The University of Florida is Set to “Judge” Building Architectural Products and Entry Systems
Approximately $10 billion in damage occurs in the U.S. annually due to natural events, the majority from Category 3, 4 and 5 hurricanes. In 1992, Hurricane Andrew caused more than $25B in just Dade County Florida. In 2005, Hurricane Katrina caused more than $100B in total economic loss.
In 2009, Henry Upjohn, CEO of Special-Lite, Inc., a leading manufacturer of heavy-duty entrance door systems, was approached by a business acquaintance that works with the insurance industry and routinely tours post-storm environments. This professional explained that he regularly finds instances where roll-up and sectional garage doors, built to known standards and storm ratings, were consistently failing at levels below their rating. There was a need to develop better diagnostic tools to understand how building components and claddings respond to extreme wind effects.
During that initial meeting, it was suggested that Upjohn should meet Forrest Masters, Ph.D., P.E., Associate Professor of Civil & Coastal Engineering at the University of Florida (UF). The UF wind engineering program is one of the largest of its kind in the US. The group is well known for full-scale research, i.e. performing experiments in hurricanes or replicating their effects at a sufficient scale and realism to evaluate the performance of complete building systems.
Special-Lite’s engineering team understood that property damage appeared to be most significant when building entries and windows have become compromised, often resulting in catastrophic failure. The opportunity to partner with Upjohn’s company was an ideal match as Special-Lite has built its reputation on developing engineered door entry and architectural solutions that withstand the most challenging, abusive and corrosive environments.
Upjohn and Masters met soon after and decided to build a testing apparatus capable of simulating wind and wind pressure associated with some of the most severe weather known on the planet. Conventional solutions were not up to the task, so they formed a diverse team encompassing civil, mechanical, manufacturing and industrial engineering to create a one-of-a-kind machine capable of simulating the damaging effects of hurricanes and other extreme wind events.
Conceptually, the system can be thought of as a means to replicate naturally-occurring wind and pressure caused by turbulence in the approach flow and the flow distortion around a building. For example, if a pressure sensor recorded high-fidelity data on the wall of a commercial building in Homestead, Florida during Hurricane Andrew, the simulator can “replay” this pressure sequence in its entirety. Ideally, the measured and artificially-applied load would be virtually indistinguishable.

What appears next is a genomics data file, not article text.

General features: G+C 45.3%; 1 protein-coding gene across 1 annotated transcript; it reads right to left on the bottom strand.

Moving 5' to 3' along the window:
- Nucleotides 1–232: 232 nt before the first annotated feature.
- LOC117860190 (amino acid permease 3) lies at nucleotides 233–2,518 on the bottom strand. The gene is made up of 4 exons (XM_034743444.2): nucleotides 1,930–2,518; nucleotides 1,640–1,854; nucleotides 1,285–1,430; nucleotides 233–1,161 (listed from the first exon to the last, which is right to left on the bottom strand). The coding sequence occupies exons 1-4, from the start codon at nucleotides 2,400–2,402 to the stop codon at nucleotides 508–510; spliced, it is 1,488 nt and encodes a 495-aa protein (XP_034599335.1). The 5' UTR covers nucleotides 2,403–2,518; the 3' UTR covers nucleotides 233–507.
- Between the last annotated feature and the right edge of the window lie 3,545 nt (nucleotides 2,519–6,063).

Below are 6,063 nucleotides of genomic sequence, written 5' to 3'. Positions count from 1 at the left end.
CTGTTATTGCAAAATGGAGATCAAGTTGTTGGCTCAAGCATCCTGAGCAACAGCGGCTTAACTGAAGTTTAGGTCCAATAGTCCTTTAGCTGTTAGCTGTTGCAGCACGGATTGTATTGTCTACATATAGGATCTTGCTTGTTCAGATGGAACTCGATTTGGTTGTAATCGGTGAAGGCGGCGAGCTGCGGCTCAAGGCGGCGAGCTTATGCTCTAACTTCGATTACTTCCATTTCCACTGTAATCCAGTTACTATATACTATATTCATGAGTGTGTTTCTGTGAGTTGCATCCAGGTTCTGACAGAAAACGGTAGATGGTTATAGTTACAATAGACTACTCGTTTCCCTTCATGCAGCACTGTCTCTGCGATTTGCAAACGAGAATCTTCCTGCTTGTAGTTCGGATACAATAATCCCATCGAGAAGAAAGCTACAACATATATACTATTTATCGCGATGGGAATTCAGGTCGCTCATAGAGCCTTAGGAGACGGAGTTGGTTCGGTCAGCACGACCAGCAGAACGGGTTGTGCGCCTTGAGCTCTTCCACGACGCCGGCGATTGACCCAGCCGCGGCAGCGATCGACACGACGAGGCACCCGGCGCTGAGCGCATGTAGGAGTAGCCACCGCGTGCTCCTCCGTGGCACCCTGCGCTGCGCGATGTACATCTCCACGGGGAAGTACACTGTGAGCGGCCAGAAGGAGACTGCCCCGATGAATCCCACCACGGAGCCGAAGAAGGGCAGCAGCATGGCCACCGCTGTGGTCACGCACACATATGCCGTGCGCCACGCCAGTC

To meet the challenge, Upjohn developed the original simulator concept design drawings, as well as personally supervised the simulator construction and assembly at the Powell Laboratory on the University of Florida’s campus. He and various members of his engineering and electrical fabrication team from the Special-Lite facility in Decatur, Michigan took many trips to Gainesville, Florida over the course of 18 months during the simulator construction.
Simulations Get Real
The new simulator (patent pending), officially referred to as the Dynamic Wind Velocity and Pressure Simulator (DWVPS) or affectionately called “The Judge”, is a unique machine that Henry Upjohn, CEO, Special-Lite, Inc. (left) with Forrest Masters, PhD., P.E. creates dynamic simulated Saffir-Simpson Scale Category 5 pressure events that produce rapidly fluctuating positive and negative pressures on a test specimen to determine at what level failure, if any, occurs.
The simulator’s primary function is to evaluate the performance of large component and cladding systems with the goal of designing better, more robust products that will endure all classes of hurricane and tornado events.
Some of the examples of use in the construction industry include testing for both sectional and roll-up garage doors, entry doors, windows, curtain walls, siding, shingles, and soffits. Other exterior components affected by extreme wind loads caused by hurricane and tornado events can also be tested.
The system operates in two modes. The apparatus has a simulation range capability of 460 psf at 70,000 cfm leakage in the pressure chamber and 230+ mph in the high-speed test section.
“We can replicate wind effects on buildings expected to occur during an entire hurricane passage,” Masters said. “A strong Category 5 hurricane is not a problem. We haven’t run a simulation yet, but I’m confident we can also simulate loads on a low-rise building in an EF4 tornado.”
The DWVPS also features a velocity simulation area which subjects smaller specimen samples (typically shingles and siding) to high-speed wind flow with rapid fluctuations.
Funding for the simulator was provided primarily by Special-Lite, with support from the Florida Catastrophic Storm Risk Management Center at FSU, the Florida Building Commission, Oak Ridge National Laboratory and the University of Florida.
“The new simulator complements multiple modeling and testing apparatuses, ranging from universal testing machines to the boundary layer wind tunnel. Its specific purpose is to apply out-of-plane loading to large-scale building components and cladding to understand how they behave under dynamic wind loading. The findings (data) are used to verify computational modeling and rational engineering analysis,” Masters said.
Test data is captured on the DWVPS with load cells, strain gauges, photogrammetry, and HD video. Deliverable data includes forces (reactions), strains, 3D displacement, and video of the entire test to identify time and degree of damage.